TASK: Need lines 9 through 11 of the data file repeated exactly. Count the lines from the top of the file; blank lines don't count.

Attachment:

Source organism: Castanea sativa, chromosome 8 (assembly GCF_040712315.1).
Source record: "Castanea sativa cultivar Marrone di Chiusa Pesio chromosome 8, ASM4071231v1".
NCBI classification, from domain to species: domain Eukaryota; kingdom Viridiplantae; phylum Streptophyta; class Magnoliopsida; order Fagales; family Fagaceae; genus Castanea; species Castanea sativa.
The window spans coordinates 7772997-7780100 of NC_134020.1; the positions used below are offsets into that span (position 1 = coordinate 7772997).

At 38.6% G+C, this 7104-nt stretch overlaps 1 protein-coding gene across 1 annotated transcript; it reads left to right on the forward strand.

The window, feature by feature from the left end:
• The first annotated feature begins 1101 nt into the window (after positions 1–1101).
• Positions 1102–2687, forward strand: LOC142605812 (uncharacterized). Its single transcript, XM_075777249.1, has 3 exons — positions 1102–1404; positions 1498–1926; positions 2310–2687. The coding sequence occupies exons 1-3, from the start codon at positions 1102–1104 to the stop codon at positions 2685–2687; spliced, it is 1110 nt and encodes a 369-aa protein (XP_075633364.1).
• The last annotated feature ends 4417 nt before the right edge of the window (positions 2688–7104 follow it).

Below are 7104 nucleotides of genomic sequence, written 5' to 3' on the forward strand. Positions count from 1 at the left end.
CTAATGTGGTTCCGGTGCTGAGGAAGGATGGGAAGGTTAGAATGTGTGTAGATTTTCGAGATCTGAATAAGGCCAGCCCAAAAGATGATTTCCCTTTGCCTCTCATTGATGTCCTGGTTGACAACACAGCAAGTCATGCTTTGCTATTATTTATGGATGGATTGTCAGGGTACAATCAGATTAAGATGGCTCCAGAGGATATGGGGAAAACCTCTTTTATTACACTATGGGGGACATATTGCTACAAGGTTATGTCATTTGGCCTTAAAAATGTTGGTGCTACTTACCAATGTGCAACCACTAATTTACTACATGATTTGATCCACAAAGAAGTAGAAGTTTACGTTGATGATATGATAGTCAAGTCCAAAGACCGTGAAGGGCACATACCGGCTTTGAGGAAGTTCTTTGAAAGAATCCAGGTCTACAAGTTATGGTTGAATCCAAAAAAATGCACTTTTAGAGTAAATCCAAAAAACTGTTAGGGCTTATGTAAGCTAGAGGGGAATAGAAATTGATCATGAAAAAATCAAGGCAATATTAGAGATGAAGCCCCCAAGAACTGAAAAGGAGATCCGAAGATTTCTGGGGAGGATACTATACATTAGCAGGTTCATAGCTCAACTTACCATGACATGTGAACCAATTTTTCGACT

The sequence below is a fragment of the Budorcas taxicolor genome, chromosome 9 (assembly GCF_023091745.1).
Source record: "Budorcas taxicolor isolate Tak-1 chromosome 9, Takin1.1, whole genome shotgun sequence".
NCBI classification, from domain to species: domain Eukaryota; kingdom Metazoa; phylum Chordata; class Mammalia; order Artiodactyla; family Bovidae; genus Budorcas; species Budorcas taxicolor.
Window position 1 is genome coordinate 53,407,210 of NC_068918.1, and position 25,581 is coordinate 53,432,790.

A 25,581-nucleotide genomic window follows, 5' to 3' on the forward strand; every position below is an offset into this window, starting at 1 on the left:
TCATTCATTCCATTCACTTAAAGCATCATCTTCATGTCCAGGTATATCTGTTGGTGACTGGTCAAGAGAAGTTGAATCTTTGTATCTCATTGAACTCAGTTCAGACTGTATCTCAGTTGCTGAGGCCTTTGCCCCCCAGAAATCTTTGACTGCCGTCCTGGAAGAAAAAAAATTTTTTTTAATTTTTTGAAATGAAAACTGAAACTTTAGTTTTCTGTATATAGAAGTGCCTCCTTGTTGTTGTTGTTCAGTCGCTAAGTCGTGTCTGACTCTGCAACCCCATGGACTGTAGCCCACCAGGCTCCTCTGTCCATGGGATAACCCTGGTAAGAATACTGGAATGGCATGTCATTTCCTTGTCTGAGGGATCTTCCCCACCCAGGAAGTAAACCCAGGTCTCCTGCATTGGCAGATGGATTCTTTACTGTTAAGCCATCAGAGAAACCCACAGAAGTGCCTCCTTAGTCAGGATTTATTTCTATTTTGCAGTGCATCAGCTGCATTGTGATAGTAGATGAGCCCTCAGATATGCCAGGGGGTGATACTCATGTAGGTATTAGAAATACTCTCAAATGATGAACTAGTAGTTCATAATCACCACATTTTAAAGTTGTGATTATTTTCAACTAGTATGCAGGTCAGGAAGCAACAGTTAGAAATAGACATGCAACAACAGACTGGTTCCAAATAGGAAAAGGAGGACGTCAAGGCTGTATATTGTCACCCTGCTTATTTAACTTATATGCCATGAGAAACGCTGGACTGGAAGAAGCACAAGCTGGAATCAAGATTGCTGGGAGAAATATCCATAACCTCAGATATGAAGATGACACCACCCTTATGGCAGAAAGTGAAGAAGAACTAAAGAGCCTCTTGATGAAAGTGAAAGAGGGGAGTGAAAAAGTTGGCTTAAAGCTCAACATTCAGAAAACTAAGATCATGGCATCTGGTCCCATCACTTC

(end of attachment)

• The last annotated feature ends 4417 nt before the right edge of the window (positions 2688–7104 follow it).

Below are 7104 nucleotides of genomic sequence, written 5' to 3' on the forward strand. Positions count from 1 at the left end.
CTAATGTGGTTCCGGTGCTGAGGAAGGATGGGAAGGTTAGAATGTGTGTAGATTTTCGAGATCTGAATAAGGCCAGCCCAAAAGATGATTTCCCTTTGCCTCTCATTGATGTCCTGGTTGACAACACAGCAAGTCATGCTTTGCTATTATTTATGGATGGATTGTCAGGGTACAATCAGATTAAGATGGCTCCAGAGGATATGGGGAAAACCTCTTTTATTACACTATGGGGGACATATTGCTACAAGGTTATGTCATTTGGCCTTAAAAATGTTGGTGCTACTTACCAATGTGCAACCACTAATTTACTACATGATTTGATCCACAAAGAAGTAGAAGTTTACGTTGATGATATGATAGTCAAGTCCAAAGACCGTGAAGGGCACATACCGGCTTTGAGGAAGTTCTTTGAAAGAATCCAGGTCTACAAGTTATGGTTGAATCCAAAAAAATGCACTTTTAGAGTAAATCCAAAAAACTGTTAGGGCTTATGTAAGCTAGAGGGGAATAGAAATTGATCATGAAAAAATCAAGGCAATATTAGAGATGAAGCCCCCAAGAACTGAAAAGGAGATCCGAAGATTTCTGGGGAGGATACTATACATTAGCAGGTTCATAGCTCAACTTACCATGACATGTGAACCAATTTTTCGACT